Friday, 21 June 2019

Book Review: Portrait of a Man Unknown by Nathalie Sarraute

Not only political power can bring the despotic vein of a person to the surface. In fact, most of us will be a lot more familiar with it from a family setting where it shows more or less markedly in relations with children or less self-assured relatives, notably a weak spouse. This wish to rule over others, to impose our will on them seems to be deeply rooted in our nature. In addition, living it we often pass it on to the next generations. The father in Portrait of a Man Unknown by Nathalie Sarraute is tough to his grown-up daughter whose penchant for a carefree and extravagant life he disapproves because he had to work very hard to live in moderate wealth. He even threw her out of his flat to teach her a lesson, but she always comes back to him for money that he grudgingly gives her…

Nathalie Sarraute was born Natalia Ilinitchna Tcherniak (Натaлья Ильинична Черняк) in Ivanovo-Voznesensk (today: Ivanovo), Russian Empire (today: Russia), in July 1900. After her parents’ divorce, she grew up shuttling between mother and father living in France and Russia. She graduated in law from Sorbonne University in Paris, then studied English and History in Oxford, England, and Sociology in Berlin. In 1926, she passed the bar exam and worked as a lawyer until 1940 when she was prohibited to exercise her profession because of her Jewish descent. Despite first attempts at writing in 1932 that resulted in the short prose collection Tropisms (Tropismes: 1939), she didn’t fully devote herself to literature before the war. Her first of a dozen novels, Portrait of a Man Unknown (Portrait d’un unconnu), appeared in 1948 and was followed among others by The Planetarium (Le Planétarium: 1959), award-winning The Golden Fruits (Les Fruits d'or: 1963), Between Life and Death (Entre la vie et la mort: 1968), The Use of Speech (L’Usage de la parole: 1980), You Don't Love Yourself (Tu ne t’aimes pas: 1989), and autobiographical Childhood (Enfance: 1983). In addition, the author wrote plays and essays. Nathalie Sarraute died in Paris, France, in October 1999.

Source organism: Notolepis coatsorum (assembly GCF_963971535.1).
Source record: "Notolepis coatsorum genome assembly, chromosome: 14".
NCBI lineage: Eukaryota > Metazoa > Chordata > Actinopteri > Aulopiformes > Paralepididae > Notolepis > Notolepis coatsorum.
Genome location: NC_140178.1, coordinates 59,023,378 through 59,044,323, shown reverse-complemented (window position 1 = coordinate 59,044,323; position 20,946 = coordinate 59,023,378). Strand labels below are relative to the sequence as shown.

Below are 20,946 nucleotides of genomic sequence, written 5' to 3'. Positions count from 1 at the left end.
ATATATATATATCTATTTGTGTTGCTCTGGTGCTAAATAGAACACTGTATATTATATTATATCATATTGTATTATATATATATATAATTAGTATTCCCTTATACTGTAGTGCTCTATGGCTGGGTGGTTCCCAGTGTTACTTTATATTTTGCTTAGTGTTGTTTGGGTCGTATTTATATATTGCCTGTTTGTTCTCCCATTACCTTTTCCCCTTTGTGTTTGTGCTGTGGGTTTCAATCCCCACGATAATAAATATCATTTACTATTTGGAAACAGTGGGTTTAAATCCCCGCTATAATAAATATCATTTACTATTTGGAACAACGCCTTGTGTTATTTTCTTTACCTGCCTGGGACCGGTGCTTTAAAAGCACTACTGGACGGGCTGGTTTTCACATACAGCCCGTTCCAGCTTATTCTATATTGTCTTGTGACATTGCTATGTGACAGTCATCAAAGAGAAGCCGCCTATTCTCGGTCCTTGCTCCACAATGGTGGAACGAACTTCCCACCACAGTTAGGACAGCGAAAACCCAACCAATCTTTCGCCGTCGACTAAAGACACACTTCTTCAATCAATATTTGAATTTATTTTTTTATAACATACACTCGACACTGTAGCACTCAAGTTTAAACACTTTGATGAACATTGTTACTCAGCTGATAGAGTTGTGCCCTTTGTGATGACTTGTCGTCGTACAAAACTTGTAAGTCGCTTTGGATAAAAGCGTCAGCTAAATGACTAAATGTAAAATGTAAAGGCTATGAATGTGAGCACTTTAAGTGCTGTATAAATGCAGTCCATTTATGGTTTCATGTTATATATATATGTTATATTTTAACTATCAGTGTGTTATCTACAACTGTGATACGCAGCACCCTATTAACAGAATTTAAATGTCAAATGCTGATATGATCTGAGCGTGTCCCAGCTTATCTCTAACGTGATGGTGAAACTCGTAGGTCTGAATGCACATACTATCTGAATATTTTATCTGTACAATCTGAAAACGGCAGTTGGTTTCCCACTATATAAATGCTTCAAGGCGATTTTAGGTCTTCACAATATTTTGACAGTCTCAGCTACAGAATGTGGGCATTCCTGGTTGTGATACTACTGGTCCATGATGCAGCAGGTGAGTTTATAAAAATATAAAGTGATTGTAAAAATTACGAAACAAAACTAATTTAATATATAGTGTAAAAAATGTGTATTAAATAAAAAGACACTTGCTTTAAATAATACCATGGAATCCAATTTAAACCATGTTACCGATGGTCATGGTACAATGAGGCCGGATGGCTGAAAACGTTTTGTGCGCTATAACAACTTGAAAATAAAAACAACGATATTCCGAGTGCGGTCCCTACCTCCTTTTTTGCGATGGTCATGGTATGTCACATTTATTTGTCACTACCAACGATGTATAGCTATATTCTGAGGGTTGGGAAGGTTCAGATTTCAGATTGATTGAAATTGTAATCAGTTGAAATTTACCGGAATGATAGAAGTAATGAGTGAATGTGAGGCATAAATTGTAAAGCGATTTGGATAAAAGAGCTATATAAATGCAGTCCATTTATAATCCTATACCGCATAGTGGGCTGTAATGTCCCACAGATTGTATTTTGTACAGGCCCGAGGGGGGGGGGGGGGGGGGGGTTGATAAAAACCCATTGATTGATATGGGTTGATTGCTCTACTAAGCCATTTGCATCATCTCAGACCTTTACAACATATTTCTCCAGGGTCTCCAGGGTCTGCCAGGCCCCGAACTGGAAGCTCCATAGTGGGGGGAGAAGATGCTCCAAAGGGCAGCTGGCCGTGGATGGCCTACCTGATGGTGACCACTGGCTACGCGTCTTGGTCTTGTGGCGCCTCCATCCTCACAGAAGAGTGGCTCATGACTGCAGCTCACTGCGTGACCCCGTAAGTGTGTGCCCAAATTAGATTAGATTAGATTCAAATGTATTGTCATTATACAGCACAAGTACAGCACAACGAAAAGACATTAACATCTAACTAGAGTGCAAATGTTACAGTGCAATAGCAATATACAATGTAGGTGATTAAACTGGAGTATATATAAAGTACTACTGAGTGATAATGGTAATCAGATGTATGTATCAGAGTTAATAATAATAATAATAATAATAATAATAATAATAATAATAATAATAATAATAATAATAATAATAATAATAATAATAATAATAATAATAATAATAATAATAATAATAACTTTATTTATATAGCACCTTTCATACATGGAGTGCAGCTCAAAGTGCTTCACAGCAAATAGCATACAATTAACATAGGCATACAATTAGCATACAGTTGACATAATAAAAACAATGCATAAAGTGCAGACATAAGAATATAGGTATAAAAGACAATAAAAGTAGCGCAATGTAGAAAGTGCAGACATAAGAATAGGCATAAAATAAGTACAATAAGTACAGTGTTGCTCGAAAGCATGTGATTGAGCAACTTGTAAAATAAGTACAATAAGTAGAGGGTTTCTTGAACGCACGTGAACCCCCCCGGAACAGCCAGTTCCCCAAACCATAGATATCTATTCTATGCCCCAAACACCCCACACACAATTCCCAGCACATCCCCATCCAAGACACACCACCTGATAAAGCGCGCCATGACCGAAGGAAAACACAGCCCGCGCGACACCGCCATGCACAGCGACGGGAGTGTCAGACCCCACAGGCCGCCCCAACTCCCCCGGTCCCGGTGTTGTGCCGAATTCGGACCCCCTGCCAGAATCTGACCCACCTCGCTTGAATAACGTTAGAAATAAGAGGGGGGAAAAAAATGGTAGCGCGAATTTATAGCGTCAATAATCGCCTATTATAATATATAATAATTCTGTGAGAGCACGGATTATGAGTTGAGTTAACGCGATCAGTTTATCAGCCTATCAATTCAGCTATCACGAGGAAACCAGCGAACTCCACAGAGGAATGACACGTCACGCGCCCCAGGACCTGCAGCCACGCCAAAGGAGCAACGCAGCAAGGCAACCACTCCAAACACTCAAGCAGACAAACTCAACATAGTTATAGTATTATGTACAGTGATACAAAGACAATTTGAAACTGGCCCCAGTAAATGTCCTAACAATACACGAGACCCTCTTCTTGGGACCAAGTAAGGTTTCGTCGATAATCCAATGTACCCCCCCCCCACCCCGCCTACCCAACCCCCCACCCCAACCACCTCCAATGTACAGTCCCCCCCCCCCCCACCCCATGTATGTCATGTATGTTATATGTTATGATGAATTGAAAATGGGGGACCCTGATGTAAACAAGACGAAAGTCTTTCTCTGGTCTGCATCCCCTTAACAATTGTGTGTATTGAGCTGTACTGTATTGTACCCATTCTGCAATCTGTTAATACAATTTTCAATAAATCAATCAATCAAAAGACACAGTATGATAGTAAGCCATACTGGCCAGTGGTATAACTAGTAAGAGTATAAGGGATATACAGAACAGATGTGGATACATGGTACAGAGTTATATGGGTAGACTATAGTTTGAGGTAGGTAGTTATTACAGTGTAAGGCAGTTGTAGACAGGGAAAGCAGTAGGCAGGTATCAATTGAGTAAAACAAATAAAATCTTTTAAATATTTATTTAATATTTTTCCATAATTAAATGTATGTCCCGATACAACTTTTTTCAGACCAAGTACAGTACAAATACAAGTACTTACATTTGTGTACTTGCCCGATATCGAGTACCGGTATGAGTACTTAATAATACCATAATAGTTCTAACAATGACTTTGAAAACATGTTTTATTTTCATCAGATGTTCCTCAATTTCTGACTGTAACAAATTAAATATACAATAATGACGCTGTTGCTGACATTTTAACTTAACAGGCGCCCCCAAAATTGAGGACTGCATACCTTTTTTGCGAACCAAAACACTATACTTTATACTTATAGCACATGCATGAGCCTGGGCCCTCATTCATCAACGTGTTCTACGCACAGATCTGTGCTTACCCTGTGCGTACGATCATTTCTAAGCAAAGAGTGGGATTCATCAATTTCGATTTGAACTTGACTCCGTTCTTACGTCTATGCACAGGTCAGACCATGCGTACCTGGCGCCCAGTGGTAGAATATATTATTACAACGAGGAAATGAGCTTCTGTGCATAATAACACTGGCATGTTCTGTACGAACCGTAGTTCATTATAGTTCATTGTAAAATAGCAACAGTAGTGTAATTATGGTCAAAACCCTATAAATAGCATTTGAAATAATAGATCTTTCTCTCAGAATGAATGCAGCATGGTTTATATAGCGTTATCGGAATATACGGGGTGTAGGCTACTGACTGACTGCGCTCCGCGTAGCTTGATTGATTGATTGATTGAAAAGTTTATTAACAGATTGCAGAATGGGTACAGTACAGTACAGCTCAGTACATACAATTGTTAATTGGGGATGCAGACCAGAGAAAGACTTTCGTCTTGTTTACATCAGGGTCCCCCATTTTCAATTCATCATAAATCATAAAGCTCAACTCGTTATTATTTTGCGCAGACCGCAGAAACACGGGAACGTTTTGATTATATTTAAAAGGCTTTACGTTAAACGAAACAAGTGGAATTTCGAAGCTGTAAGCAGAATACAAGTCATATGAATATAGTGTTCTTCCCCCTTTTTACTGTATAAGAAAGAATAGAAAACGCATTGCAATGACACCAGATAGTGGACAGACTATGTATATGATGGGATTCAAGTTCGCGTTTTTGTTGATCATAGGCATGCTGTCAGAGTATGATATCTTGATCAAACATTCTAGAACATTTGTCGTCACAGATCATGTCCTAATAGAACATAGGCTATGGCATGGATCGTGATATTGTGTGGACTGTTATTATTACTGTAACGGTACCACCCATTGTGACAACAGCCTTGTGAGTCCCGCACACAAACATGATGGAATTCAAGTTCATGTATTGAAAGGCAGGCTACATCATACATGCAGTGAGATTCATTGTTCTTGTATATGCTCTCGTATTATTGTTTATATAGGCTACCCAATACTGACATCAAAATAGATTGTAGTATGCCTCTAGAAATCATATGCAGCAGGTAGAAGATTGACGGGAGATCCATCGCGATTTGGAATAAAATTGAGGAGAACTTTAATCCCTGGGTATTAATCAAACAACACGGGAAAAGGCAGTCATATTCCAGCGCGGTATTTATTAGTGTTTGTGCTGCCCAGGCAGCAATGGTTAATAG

When the unnamed narrator of Portrait of a Man Unknown observes a notoriously tight-fisted man well advanced in age and his sensitive daughter who belong to his remote acquaintances in Paris, he has only a vague idea of how to do their characters full justice in writing. Much about them, notably the inscrutable mask behind which the father constantly hides, reminds the well-read narrator of Prince Bolkonski and his daughter Marie in Leo Tolstoy’s monumental novel War and Peace. To him those invented characters often felt more real than any person whom he actually knew and it’s his ambition to achieve the same effect in a completely new way liberating himself from the leash of conventional narrative technique à la Balzac. He takes note of every little detail regarding the two of them to construe from outward impressions like clothes, complexion, behaviour, gestures, words, and other peculiarities a picture of their true selves beneath the surface, especially of their thoughts, of their secret urges and pleasures, even of what made them the man and woman who they are. He likes to watch them from afar because he believes himself to be one of those people who inspire so much discomfort in others that they automatically show reserve. In fact, he is uncertain of himself to the point that his worried parents made him go to a psychoanalyst to help him overcome his unhealthy introversion and become fit for life. Encouraged by his psychoanalyst, he travels to a city in the Netherlands for a change of scenery and in a hidden corner in a museum he finds a portrait of a man with doublet painted by an unknown Dutch master. With its vague outlines it is just what he needed to develop his own method of realistically depicting father and daughter…